But if there is now a healthy reaction under way in German legal thinking, the state of British discussion on this crucial problem seems to be very much where it was in pre-Hitler Germany. The Rule of Law is generally represented as either meaningless or requiring no more than legality of all government action. According to Sir Ivor Jennings, the Rule of Law in its original sense, “is a rule of action for Whigs and may be ignored by others.” In its modern sense, he believes, it “is either common to all nations or does not exist.” In Professor W. A. Robson’s opinion it is possible to “distinguish ‘policy’ from ‘law’ only in theory” and “it is a misuse of language to say that an issue is ‘nonjusticiable’ merely because the adjudicating authority is free to determine the matter by the light of an unfettered discretion; and equally incorrect to say that an issue is ‘justiciable’ when there happens to be a clear rule of law available to be applied to it.” Professor W. Friedmann informs us that in Britain “the Rule of Law is whatever Parliament, as the supreme lawgiver, makes it” and that therefore, “the incompatibility of planning with the Rule of Law is a myth sustainable only by prejudice or ignorance.” Yet another member of the same group even went so far as to assert that the Rule of Law would still be in operation if the majority voted a dictator, say Hitler, into power: “the majority might be unwise, and it might be wicked, but the Rule of Law would prevail. For in a democracy right is what the majority make it to be.”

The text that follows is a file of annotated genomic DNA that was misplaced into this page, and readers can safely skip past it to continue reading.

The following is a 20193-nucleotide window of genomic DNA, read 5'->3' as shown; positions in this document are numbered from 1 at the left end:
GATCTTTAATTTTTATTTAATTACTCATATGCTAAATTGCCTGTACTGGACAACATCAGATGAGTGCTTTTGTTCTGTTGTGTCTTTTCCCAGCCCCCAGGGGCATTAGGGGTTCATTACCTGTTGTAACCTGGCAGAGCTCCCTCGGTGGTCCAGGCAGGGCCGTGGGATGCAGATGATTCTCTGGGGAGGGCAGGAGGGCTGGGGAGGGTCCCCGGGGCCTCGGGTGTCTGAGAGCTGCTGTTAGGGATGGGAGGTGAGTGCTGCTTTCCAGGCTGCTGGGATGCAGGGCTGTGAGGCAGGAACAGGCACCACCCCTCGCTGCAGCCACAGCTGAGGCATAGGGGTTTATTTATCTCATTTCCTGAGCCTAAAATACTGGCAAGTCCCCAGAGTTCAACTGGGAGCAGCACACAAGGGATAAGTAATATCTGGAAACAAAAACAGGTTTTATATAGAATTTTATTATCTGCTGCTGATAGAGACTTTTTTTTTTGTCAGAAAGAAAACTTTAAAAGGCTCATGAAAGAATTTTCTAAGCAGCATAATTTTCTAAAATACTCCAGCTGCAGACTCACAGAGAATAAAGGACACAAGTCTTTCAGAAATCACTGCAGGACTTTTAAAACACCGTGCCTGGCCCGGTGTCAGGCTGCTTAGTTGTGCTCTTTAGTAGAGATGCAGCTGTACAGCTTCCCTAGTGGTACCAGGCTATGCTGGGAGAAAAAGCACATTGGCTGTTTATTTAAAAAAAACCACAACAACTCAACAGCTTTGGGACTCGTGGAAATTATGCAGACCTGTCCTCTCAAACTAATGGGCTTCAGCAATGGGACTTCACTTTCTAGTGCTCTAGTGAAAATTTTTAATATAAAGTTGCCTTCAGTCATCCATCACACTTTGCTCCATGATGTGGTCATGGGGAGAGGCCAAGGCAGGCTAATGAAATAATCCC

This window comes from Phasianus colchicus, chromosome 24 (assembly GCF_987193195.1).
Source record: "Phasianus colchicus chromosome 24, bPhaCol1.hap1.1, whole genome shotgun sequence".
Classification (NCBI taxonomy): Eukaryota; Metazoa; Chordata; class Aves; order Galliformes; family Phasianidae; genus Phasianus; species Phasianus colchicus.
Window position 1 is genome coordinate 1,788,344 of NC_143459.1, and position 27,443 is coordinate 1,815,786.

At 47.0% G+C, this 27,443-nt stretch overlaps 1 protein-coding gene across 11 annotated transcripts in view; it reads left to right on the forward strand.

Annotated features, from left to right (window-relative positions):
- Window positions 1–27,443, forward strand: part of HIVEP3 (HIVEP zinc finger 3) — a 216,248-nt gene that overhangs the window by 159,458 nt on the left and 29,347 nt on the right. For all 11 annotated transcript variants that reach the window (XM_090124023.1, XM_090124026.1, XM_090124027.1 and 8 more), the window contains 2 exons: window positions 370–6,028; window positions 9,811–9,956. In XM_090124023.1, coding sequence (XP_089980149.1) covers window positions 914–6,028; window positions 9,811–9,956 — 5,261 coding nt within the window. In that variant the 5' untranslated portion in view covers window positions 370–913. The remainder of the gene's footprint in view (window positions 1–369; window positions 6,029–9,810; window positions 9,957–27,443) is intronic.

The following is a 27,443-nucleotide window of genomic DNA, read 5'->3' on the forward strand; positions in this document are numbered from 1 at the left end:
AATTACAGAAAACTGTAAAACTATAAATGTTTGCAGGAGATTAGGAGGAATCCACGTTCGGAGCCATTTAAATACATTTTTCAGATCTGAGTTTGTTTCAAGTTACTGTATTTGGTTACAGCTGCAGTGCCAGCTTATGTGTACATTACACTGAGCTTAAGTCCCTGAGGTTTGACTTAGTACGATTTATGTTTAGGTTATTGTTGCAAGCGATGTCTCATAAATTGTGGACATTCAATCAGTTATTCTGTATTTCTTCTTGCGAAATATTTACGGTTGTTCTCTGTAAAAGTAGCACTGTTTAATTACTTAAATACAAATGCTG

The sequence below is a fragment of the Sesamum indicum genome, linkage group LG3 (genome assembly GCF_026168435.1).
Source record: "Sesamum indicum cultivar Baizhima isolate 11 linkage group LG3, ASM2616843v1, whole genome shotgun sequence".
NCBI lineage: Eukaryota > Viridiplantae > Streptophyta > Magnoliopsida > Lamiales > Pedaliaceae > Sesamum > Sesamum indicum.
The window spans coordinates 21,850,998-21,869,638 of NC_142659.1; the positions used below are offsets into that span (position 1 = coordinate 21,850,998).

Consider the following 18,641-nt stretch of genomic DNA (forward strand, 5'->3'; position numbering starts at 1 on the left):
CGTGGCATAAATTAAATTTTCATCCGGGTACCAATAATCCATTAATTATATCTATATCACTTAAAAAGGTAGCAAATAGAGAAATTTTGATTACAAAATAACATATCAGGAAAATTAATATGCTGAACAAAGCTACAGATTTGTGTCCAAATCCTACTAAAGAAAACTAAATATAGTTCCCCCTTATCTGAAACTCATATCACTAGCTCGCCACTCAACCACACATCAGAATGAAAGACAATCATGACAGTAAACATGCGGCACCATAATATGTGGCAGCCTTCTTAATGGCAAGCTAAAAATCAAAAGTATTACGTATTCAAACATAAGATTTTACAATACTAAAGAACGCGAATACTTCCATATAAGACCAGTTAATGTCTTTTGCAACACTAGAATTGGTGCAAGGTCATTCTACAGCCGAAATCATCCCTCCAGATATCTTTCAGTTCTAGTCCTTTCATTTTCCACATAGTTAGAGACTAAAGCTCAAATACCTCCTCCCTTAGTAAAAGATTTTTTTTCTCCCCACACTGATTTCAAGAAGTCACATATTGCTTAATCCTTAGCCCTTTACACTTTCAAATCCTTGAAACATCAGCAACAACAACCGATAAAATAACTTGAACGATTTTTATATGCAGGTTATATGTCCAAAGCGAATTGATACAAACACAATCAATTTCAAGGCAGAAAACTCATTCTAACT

In one of the most recent treatises on English jurisprudence it is contended that in the sense in which the Rule of Law has been represented in the present discussion, it “would strictly require the reversal of legislative measures which all democratic legislatures have found essential in the last half century.” That may well be. But would those legislatures have regarded it as essential to pass those measures in this particular form if they had understood that it meant the destruction of what for centuries, at home and abroad, had been regarded as the essence of British liberty? Was it really essential for social improvement that law after law should have given ministers powers for “prescribing what under this Act has to be prescribed”? About one thing there can be no doubt: this is essential to the progress of socialism.
[This article was originally published in The Freeman: April 20, 1953 (part I), May 4, 1953 (part II).]Author:
F. A. Hayek (1899–1992) is undoubtedly the most eminent of the modern Austrian economists, and a founding board member of the Mises Institute. Student of Friedrich von Wieser, protégé and colleague of Ludwig von Mises, and foremost representative of an outstanding generation of Austrian School theorists, Hayek was more successful than anyone else in spreading Austrian ideas throughout the English-speaking world. He shared the 1974 Nobel Prize in Economics with ideological rival Gunnar Myrdal “for their pioneering work in the theory of money and economic fluctuations and for their penetrating analysis of the interdependence of economic, social and institutional phenomena.” Among mainstream economists, he is mainly known for his popular The Road to Serfdom (1944).